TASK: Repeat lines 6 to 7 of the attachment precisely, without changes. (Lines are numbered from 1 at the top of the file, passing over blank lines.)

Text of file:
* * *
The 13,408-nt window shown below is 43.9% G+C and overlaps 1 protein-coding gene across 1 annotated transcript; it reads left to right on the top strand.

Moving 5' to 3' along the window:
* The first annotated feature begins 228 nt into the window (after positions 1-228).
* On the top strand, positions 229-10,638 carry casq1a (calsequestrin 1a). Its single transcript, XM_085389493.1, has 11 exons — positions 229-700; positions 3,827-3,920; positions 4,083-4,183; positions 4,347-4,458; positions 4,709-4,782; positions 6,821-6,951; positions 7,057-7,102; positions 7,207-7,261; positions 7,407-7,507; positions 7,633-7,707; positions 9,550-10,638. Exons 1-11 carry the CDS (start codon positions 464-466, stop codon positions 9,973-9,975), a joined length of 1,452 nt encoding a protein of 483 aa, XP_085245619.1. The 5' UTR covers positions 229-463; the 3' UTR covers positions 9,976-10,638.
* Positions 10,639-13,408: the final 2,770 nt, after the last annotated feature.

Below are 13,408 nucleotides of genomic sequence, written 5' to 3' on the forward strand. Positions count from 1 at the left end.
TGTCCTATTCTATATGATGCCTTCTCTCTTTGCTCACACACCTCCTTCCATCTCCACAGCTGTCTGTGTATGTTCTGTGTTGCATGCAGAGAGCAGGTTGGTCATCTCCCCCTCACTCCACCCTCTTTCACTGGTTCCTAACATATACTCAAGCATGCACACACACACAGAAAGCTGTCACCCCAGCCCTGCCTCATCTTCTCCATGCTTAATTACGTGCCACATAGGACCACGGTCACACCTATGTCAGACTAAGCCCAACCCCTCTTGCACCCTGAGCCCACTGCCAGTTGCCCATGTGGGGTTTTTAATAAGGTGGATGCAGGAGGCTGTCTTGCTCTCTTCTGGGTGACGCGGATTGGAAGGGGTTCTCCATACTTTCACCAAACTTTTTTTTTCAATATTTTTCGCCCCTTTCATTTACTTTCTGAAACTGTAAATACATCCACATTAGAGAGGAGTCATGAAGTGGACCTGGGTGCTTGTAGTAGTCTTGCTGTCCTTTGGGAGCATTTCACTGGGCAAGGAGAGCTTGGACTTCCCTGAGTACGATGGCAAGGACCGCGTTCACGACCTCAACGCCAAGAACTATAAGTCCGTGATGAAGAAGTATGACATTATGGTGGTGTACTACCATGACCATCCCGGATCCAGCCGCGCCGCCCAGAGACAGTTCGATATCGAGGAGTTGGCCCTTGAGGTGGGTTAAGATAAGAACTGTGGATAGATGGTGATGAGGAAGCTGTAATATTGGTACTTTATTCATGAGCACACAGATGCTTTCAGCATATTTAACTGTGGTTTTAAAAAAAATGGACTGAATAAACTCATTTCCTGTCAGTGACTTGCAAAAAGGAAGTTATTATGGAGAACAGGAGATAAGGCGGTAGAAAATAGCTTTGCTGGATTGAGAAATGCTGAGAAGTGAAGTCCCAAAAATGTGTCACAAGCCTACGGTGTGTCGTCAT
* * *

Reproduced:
Below are 13,408 nucleotides of genomic sequence, written 5' to 3' on the forward strand. Positions count from 1 at the left end.
TGTCCTATTCTATATGATGCCTTCTCTCTTTGCTCACACACCTCCTTCCATCTCCACAGCTGTCTGTGTATGTTCTGTGTTGCATGCAGAGAGCAGGTTGGTCATCTCCCCCTCACTCCACCCTCTTTCACTGGTTCCTAACATATACTCAAGCATGCACACACACACAGAAAGCTGTCACCCCAGCCCTGCCTCATCTTCTCCATGCTTAATTACGTGCCACATAGGACCACGGTCACACCTATGTCAGACTAAGCCCAACCCCTCTTGCACCCTGAGCCCACTGCCAGTTGCCCATGTGGGGTTTTTAATAAGGTGGATGCAGGAGGCTGTCTTGCTCTCTTCTGGGTGACGCGGATTGGAAGGGGTTCTCCATACTTTCACCAAACTTTTTTTTTCAATATTTTTCGCCCCTTTCATTTACTTTCTGAAACTGTAAATACATCCACATTAGAGAGGAGTCATGAAGTGGACCTGGGTGCTTGTAGTAGTCTTGCTGTCCTTTGGGAGCATTTCACTGGGCAAGGAGAGCTTGGACTTCCCTGAGTACGATGGCAAGGACCGCGTTCACGACCTCAACGCCAAGAACTATAAGTCCGTGATGAAGAAGTATGACATTATGGTGGTGTACTACCATGACCATCCCGGATCCAGCCGCGCCGCCCAGAGACAGTTCGATATCGAGGAGTTGGCCCTTGAGGTGGGTTAAGATAAGAACTGTGGATAGATGGTGATGAGGAAGCTGTAATATTGGTACTTTATTCATGAGCACACAGATGCTTTCAGCATATTTAACTGTGGTTTTAAAAAAAATGGACTGAATAAACTCATTTCCTGTCAGTGACTTGCAAAAAGGAAGTTATTATGGAGAACAGGAGATAAGGCGGTAGAAAATAGCTTTGCTGGATTGAGAAATGCTGAGAAGTGAAGTCCCAAAAATGTGTCACAAGCCTACGGTGTGTCGTCAT